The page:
Through the Hawks’ first 10 games, they ranked in the top 15 teams in the league in defensive rebounding percentage. They grabbed 71.9% of the available defensive rebounds that a player or team has while on the court.
But they struggled against Knicks center Mitchell Robinson and 76ers center Joel Embiid in those respective matchups. Robinson leads the league in offensive rebounds per game and Embiid wreaks havoc all over the floor.
They gave up a league-high 24.5 second-chance points over the last two games after averaging just 12.6 opponent second-chance points per game over their first 10 matchups.
So, the Hawks took some lessons away.
“We got to rebound with five guys,” Hawks coach Quin Snyder said following practice on Sunday. “And sometimes, who you play helps you get better. Robinson is, he’s the most elite of the elite rebounder is in the league right now. It just requires even more commitment. And as you said, there’s Robinson, who takes one of our big off, two guys off, everybody’s gotta be there. We have to get hits, contact, all those things you have to do to get a rebound. Sometimes it’s a loose ball rebound, but we have to be more committed to rebounding more consistently.”
That means all guys on the team have to step up their communication, not only when it comes to helping their bigs down low build a wall to help them secure a rebound, but also before their opponents can make an attempt at the basket.
The Hawks have looked to use their defense as a driving force for their offense so that they can get out in transition and take advantage of the numbers. But so far this season, consistency has eluded them, and they know that having it will take them to the next level.
When it comes to cutting off opponents at the rim, the Hawks have started off defensive possessions on the right foot, forcing misses or turnovers. They rank among the top ten teams in the league when they do finish defensive possessions and score points off their takeaways. They average 18.6 points off of turnovers per game, which is good for ninth in the league.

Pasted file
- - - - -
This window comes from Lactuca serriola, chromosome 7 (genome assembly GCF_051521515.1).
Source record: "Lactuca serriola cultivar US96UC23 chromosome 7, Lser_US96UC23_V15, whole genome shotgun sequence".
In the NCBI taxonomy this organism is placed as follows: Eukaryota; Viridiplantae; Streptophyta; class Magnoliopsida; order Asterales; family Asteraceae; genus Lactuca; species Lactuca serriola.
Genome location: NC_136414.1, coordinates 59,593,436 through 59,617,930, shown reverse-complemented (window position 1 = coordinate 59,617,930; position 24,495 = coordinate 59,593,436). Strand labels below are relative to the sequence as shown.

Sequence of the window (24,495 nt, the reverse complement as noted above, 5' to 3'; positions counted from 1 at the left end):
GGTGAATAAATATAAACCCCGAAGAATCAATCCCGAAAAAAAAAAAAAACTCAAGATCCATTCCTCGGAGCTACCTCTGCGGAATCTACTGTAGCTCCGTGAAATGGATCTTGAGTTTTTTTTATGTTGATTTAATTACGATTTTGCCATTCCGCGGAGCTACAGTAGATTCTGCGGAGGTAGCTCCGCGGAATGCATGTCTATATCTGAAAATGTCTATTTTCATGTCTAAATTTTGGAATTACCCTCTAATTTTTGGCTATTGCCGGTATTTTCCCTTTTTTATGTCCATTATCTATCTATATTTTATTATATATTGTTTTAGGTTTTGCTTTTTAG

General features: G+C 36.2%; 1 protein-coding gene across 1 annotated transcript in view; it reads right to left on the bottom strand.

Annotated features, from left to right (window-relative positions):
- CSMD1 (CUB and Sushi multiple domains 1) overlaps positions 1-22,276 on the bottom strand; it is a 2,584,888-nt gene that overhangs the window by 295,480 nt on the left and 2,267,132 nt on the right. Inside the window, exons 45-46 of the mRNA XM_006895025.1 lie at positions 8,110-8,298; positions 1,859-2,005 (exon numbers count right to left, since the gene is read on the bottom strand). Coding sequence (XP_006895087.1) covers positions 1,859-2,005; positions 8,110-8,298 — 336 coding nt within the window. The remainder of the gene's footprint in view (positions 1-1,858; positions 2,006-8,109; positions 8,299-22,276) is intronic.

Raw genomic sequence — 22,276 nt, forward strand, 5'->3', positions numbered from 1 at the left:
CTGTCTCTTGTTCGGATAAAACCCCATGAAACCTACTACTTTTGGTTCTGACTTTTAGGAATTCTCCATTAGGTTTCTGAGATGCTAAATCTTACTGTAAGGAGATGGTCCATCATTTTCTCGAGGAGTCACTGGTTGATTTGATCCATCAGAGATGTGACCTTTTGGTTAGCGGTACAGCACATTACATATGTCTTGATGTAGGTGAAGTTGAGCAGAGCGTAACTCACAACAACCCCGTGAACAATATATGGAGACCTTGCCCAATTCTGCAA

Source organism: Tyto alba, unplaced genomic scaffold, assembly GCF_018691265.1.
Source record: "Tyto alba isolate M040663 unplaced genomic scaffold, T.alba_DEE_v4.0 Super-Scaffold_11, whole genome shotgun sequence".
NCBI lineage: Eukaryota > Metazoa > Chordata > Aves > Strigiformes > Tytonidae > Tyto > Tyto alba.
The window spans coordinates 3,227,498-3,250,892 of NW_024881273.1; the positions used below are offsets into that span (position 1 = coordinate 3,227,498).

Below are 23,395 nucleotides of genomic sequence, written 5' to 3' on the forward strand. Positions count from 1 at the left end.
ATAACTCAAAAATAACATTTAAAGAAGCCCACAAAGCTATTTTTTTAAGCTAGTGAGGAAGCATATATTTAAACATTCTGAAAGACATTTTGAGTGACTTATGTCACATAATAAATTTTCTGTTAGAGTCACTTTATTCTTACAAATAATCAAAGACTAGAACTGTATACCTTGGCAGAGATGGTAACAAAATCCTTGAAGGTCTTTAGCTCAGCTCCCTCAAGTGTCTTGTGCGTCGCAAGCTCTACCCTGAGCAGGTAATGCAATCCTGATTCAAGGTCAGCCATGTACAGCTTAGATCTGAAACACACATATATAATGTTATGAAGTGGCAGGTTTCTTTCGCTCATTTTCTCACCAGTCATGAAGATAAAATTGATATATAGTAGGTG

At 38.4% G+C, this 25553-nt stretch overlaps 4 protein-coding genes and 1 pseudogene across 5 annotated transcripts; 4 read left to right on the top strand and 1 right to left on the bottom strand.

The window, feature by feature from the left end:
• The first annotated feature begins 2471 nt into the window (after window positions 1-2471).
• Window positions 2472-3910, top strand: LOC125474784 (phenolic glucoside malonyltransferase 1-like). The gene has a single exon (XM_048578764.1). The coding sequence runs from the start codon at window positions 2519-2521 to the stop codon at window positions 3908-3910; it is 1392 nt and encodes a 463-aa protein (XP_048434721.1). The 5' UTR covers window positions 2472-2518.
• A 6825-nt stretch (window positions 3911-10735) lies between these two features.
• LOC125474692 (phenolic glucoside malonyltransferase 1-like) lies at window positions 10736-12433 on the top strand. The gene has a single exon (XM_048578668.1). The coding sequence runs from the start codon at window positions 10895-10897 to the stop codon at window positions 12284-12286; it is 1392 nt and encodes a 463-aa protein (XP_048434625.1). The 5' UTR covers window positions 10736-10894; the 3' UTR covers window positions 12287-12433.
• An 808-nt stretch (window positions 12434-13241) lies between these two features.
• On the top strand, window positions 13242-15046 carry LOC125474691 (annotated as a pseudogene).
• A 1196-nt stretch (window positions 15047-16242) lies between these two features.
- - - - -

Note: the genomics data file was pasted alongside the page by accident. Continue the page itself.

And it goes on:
But over the course of the season, they have not finished enough defensive possessions which has allowed opponents to beat them out on the offensive glass. The Hawks have the seventh-worst opponent offensive rebound percentage, with their opponents grabbing 30.6% percent of the available offensive boards.
So, the Hawks know that they’ll have to continue improving their execution, particularly on defense.
Hawks center Clint Capela echoed, Snyder’s statement about all five guys on the floor committing to rebounding. For Capela, that starts with communication.
“We’ll just have to participate and communicate,” he said. “It’s just part of the defense. You need everybody. Whenever I go block a shot, I need them to have my back in the paint. So, it’s something that has to work both ways and it’s something most of all, that we have to be consistent with.”
Capela said that they have all spoken about the importance of effective communication but now it comes down to action.
“It takes action,” he said. “So, we talked about before we have to be able to take actions. Obviously, gotta get hits, that can be better, too. We all can, as well. So, it’s actions.”
On Tuesday, the Hawks face the Pacers, who have the league’s most efficient offense. They have the best offensive rating in the NBA through their first 11 games and rank fourth in the league in 3-point percentage.
So, for the Hawks, making sure every defensive possession counts. They’ll have to make the Pacers work for every opportunity and finishing out possessions and grabbing defensive rebounds will be one of the keys to Tuesday’s game.
It will also be one of the last few chances for the Hawks to make their bid for a spot in the quarterfinals of the new In-Season Tournament. After they dropped Friday’s game against the 76ers, the Hawks took a nosedive in the standings and sit one game behind in the tournament standings.
But Capela and his teammates know that they’ll have to continue executing beyond Tuesday’s game.
“It is good if we can do it against the Pacers,” he said. “But if we’re trying to take that step, we have to be able to do it the next game and the next game. We have to find a way to tell ourselves ‘this is what we got to do, let’s focus on that.’ But with the Pacers is a team that’s going to try and run us out of the gym whether we score or not.”